Venue: The House of Chiefs, Oyo State House of Assembly, Ibadan, Oyo State.
Date: Thursday, February 11, 2021.
Today’s sitting commenced at about 9:18am, shortly after the arrival of the panelists.
Names of Cases
1. Case No. OYJPPB/056
The Family of Late Kehinde Omotosho v Nigeria Police, Saki Police Station. Mr Ademola Omotosho appeared on behalf of the family. The family was also represented by Chukwudi Maduka (Esq.) and Oyindamola Fabinu (Esq.) While, CSP Funke Fawole and Mr O. J. Matthew appeared on behalf of the respondent. The Officer in Charge legal, CSP Fawole, agreed that she had been served but was yet to file a response to the petition. She promised to file a response before the close of work for today.
With this, the petition was adjourned till March 2, 2021 for definite hearing.
2. Case No. OYJPPB/034
Mr Salami Sarafadeen v Nigeria Police, Saki Area Command. The petitioner was present and was represented by D. S. Olabode (Esq.). While CSP Funke Fawole and Mr O. J. Matthew appeared on behalf of the respondent. According to the petitioner’s legal counsel, D. S. Olabode, the petition was adjourned till today for mention but the petitioner had filed an addendum to the petition, the particulars of the claims as contained in the petition which was served on the respondent this morning. He said that the addendum was filed and submitted yesterday, the 10th of February, 2021; with the hope that the respondent would get a copy from the panel. Meanwhile, CSP Fawole, the Officer in Charge legal, confirmed that she had gone through the petition and there was a need for her to react to some of the paragraphs, contained in the petition.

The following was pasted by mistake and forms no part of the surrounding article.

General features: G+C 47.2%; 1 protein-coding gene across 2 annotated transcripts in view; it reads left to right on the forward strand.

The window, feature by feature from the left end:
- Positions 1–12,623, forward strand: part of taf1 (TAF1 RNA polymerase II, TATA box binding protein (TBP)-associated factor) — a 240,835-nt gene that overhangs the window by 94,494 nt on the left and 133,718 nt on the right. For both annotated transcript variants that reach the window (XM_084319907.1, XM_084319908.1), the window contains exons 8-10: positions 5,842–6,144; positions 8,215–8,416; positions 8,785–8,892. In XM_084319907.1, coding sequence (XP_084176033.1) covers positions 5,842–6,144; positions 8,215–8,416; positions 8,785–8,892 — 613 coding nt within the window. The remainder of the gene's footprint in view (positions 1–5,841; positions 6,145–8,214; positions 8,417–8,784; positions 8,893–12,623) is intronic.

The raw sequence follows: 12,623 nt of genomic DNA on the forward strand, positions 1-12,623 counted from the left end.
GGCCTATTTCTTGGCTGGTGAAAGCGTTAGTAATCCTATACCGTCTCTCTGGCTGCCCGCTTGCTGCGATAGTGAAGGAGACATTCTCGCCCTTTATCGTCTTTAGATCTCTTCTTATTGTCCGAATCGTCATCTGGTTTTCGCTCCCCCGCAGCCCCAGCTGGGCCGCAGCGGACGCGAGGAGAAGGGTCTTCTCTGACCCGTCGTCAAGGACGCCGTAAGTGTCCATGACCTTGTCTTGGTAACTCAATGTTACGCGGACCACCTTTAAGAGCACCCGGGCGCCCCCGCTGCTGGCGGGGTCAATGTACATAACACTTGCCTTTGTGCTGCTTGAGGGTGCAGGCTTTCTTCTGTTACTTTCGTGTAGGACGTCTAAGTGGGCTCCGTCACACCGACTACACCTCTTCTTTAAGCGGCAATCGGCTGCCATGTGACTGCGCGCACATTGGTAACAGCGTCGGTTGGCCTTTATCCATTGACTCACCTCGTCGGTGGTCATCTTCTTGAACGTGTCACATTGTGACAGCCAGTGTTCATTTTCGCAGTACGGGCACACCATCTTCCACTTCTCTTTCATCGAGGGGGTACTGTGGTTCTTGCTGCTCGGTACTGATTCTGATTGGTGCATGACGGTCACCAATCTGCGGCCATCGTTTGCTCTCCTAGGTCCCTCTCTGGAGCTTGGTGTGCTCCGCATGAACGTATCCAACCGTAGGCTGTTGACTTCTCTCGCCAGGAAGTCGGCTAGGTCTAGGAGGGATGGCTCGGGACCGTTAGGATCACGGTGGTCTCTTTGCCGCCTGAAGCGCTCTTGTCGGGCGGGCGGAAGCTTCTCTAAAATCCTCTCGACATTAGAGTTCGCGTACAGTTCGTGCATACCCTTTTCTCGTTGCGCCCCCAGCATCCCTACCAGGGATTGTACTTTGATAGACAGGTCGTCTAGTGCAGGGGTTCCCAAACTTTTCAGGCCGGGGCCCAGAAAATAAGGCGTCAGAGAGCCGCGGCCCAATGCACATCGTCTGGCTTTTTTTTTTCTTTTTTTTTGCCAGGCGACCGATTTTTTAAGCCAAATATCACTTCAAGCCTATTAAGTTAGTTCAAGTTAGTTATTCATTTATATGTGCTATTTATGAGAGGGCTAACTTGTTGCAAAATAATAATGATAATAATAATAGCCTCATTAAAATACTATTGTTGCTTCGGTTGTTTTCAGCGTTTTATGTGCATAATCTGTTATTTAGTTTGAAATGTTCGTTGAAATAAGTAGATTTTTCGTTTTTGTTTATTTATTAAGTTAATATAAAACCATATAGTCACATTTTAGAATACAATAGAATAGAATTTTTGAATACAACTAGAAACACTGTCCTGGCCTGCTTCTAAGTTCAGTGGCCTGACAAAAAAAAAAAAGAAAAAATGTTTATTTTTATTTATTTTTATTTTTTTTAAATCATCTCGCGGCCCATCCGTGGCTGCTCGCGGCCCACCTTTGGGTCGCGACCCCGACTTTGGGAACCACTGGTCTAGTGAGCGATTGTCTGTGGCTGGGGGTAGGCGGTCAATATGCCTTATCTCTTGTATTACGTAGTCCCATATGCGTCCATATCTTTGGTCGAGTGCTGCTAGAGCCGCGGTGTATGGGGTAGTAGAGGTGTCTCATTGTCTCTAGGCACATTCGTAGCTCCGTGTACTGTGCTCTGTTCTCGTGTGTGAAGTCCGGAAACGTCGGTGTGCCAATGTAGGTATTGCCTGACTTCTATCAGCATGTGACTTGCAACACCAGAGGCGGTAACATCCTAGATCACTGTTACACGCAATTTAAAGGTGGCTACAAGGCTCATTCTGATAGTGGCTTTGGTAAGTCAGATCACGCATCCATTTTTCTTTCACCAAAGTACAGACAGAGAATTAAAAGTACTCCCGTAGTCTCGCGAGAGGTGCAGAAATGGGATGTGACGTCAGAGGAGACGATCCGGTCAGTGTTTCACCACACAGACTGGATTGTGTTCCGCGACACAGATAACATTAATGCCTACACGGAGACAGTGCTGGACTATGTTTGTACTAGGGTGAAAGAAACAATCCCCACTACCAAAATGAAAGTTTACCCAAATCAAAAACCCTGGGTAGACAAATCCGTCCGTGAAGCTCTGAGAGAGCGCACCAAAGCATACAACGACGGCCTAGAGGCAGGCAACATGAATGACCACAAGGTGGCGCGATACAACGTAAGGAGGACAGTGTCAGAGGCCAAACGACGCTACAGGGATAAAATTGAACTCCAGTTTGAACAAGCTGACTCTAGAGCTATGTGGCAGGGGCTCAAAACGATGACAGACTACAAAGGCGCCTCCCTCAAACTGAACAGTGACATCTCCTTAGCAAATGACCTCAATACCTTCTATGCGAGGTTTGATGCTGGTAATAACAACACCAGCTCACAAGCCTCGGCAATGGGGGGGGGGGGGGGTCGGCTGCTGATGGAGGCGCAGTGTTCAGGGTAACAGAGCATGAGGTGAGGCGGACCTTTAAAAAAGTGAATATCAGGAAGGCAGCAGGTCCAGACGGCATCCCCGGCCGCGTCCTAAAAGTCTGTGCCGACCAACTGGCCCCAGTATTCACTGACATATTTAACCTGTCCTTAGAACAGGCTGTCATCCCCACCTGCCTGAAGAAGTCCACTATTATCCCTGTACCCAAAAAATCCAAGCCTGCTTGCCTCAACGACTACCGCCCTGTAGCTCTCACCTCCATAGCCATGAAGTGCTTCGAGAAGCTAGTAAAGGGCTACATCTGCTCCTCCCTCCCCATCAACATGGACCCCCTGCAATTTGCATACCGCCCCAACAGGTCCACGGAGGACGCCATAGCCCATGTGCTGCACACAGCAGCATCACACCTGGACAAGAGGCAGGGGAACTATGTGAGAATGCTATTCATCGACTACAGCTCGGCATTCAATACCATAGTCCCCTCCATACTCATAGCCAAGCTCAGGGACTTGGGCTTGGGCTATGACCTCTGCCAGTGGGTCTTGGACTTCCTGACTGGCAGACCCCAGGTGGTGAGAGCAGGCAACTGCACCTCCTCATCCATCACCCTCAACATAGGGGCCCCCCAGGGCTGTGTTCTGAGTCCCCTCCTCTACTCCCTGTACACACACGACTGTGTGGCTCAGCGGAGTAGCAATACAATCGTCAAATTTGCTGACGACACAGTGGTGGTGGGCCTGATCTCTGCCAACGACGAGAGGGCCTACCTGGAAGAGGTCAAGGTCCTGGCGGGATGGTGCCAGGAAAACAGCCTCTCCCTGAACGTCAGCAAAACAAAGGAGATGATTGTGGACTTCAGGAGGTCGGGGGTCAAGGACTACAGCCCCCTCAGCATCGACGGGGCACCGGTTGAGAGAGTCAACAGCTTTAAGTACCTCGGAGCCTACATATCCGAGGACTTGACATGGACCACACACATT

With the approval of both parties, the petition was adjourned till February 23, 2021 for definite hearing.
3. Case No. OYJPPB/059
Mr Ayodele Francis Olutoyin v Federal Road Safety Corps. The petitioner was present but was not represented by a legal counsel. According to him, he was not represented at the hearing because his lawyer, Barr. Olaoye, lost his father yesterday and had travelled to Kogi State. He assured the panel that his legal representative would be present at the next hearing.
Meanwhile, the Federal Road Safety Corps was absent at the hearing. Mrs Oluwafolake Ogundele, the legal counsel to the panel, told the panel that the respondent was served with the processes of the petition on February 4, 2021. She also said that the legal counsel to the respondent, O. J. Bamishe (Esq.) had visited the panel’s secretariat two days ago and assured the panel that he would be present at the hearing, despite that he had a case fixed for today at the Federal High Court.
With this, the petition was adjourned till February 17, 2021 for mention, so as to issue and serve a fresh hearing notice on the respondent.